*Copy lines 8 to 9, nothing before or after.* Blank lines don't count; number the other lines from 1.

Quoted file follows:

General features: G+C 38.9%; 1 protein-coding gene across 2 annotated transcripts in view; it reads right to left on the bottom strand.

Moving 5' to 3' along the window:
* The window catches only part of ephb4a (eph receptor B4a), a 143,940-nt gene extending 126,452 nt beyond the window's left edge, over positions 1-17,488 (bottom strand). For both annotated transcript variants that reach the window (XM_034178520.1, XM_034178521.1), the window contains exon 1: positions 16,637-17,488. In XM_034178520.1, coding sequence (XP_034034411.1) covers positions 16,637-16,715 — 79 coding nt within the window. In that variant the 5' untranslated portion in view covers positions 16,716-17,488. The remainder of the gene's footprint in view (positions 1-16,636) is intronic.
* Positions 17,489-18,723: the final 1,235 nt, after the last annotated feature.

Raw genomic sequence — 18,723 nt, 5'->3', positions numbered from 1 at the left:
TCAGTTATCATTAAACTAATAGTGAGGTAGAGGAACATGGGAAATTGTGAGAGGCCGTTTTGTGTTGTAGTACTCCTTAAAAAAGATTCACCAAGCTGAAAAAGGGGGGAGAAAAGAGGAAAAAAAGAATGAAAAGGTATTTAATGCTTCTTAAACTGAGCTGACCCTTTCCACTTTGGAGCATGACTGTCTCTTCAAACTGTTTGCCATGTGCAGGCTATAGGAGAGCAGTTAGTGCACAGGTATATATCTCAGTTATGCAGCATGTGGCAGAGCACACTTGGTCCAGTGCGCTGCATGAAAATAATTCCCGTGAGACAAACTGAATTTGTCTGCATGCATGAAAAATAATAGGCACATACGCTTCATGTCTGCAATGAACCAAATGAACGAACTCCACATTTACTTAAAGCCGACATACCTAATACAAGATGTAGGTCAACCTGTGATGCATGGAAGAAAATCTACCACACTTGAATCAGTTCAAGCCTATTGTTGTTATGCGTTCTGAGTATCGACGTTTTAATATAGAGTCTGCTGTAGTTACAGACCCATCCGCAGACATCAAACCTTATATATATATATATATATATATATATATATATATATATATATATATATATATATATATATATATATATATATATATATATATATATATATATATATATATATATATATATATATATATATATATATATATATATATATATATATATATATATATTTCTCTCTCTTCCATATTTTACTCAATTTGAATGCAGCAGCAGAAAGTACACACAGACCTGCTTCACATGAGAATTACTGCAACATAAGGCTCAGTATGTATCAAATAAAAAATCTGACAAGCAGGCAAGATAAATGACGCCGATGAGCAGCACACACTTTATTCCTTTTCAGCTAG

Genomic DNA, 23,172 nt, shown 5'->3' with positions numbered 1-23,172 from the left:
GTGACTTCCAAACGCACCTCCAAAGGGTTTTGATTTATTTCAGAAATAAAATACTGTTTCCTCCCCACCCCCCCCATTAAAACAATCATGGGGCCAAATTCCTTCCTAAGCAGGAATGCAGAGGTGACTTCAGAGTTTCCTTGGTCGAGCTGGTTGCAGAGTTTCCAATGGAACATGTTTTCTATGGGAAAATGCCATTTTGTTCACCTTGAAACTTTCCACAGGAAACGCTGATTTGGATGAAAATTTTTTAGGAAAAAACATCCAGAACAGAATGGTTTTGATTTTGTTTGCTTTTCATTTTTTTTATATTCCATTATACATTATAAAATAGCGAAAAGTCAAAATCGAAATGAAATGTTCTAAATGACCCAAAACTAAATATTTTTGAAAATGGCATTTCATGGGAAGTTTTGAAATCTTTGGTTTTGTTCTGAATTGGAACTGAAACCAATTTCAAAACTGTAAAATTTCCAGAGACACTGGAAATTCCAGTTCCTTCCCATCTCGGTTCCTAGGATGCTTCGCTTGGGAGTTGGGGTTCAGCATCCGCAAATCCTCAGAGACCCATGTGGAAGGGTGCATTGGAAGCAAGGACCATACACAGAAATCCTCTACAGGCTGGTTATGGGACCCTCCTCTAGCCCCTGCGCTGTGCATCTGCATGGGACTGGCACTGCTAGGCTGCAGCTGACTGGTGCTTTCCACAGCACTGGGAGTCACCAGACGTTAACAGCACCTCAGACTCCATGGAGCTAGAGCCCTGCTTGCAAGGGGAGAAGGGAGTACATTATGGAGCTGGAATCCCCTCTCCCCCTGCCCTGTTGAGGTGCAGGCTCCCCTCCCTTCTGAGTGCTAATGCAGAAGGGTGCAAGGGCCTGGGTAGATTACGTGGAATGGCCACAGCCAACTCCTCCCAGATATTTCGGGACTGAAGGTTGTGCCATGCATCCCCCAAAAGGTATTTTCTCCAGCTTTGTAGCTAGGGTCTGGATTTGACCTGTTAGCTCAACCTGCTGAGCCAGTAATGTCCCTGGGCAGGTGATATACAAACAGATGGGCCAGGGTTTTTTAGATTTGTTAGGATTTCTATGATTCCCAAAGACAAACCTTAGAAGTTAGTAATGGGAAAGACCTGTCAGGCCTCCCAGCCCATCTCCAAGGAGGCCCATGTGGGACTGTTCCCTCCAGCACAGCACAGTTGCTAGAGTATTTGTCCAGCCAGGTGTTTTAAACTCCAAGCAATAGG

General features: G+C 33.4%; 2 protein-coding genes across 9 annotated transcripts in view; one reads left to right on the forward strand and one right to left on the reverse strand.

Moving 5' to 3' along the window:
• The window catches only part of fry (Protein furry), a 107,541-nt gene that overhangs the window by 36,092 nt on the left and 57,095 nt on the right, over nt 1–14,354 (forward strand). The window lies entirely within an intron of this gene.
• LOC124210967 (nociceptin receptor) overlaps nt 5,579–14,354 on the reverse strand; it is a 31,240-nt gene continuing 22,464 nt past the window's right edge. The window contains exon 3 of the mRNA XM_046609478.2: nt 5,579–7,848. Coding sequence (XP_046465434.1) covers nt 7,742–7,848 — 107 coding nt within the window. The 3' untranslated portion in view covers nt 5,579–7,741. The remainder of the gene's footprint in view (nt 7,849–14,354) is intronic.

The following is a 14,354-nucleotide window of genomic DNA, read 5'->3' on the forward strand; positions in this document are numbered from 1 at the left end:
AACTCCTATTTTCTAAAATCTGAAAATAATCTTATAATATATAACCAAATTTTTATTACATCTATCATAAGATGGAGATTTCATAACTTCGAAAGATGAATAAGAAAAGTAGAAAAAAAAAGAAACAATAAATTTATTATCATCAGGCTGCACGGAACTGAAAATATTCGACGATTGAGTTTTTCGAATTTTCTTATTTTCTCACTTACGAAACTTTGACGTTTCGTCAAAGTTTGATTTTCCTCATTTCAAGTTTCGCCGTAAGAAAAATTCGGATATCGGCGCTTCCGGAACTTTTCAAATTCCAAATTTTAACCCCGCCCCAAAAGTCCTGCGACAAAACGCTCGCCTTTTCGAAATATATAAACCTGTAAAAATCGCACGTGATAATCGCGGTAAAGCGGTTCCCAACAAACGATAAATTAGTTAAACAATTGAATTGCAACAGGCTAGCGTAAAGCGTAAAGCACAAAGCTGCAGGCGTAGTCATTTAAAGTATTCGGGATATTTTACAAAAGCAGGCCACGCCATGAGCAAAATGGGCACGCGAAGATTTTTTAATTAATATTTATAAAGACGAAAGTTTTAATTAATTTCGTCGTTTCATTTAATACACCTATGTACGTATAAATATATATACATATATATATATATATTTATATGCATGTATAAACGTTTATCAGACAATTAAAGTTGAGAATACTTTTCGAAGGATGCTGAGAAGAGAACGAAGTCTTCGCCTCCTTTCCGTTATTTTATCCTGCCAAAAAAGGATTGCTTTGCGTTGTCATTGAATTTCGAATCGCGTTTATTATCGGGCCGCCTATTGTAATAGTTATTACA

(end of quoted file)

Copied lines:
GTGACTTCCAAACGCACCTCCAAAGGGTTTTGATTTATTTCAGAAATAAAATACTGTTTCCTCCCCACCCCCCCCATTAAAACAATCATGGGGCCAAATTCCTTCCTAAGCAGGAATGCAGAGGTGACTTCAGAGTTTCCTTGGTCGAGCTGGTTGCAGAGTTTCCAATGGAACATGTTTTCTATGGGAAAATGCCATTTTGTTCACCTTGAAACTTTCCACAGGAAACGCTGATTTGGATGAAAATTTTTTAGGAAAAAACATCCAGAACAGAATGGTTTTGATTTTGTTTGCTTTTCATTTTTTTTATATTCCATTATACATTATAAAATAGCGAAAAGTCAAAATCGAAATGAAATGTTCTAAATGACCCAAAACTAAATATTTTTGAAAATGGCATTTCATGGGAAGTTTTGAAATCTTTGGTTTTGTTCTGAATTGGAACTGAAACCAATTTCAAAACTGTAAAATTTCCAGAGACACTGGAAATTCCAGTTCCTTCCCATCTCGGTTCCTAGGATGCTTCGCTTGGGAGTTGGGGTTCAGCATCCGCAAATCCTCAGAGACCCATGTGGAAGGGTGCATTGGAAGCAAGGACCATACACAGAAATCCTCTACAGGCTGGTTATGGGACCCTCCTCTAGCCCCTGCGCTGTGCATCTGCATGGGACTGGCACTGCTAGGCTGCAGCTGACTGGTGCTTTCCACAGCACTGGGAGTCACCAGACGTTAACAGCACCTCAGACTCCATGGAGCTAGAGCCCTGCTTGCAAGGGGAGAAGGGAGTACATTATGGAGCTGGAATCCCCTCTCCCCCTGCCCTGTTGAGGTGCAGGCTCCCCTCCCTTCTGAGTGCTAATGCAGAAGGGTGCAAGGGCCTGGGTAGATTACGTGGAATGGCCACAGCCAACTCCTCCCAGATATTTCGGGACTGAAGGTTGTGCCATGCATCCCCCAAAAGGTATTTTCTCCAGCTTTGTAGCTAGGGTCTGGATTTGACCTGTTAGCTCAACCTGCTGAGCCAGTAATGTCCCTGGGCAGGTGATATACAAACAGATGGGCCAGGGTTTTTTAGATTTGTTAGGATTTCTATGATTCCCAAAGACAAACCTTAGAAGTTAGTAATGGGAAAGACCTGTCAGGCCTCCCAGCCCATCTCCAAGGAGGCCCATGTGGGACTGTTCCCTCCAGCACAGCACAGTTGCTAGAGTATTTGTCCAGCCAGGTGTTTTAAACTCCAAGCAATAGG

General features: G+C 33.4%; 2 protein-coding genes across 9 annotated transcripts in view; one reads left to right on the forward strand and one right to left on the reverse strand.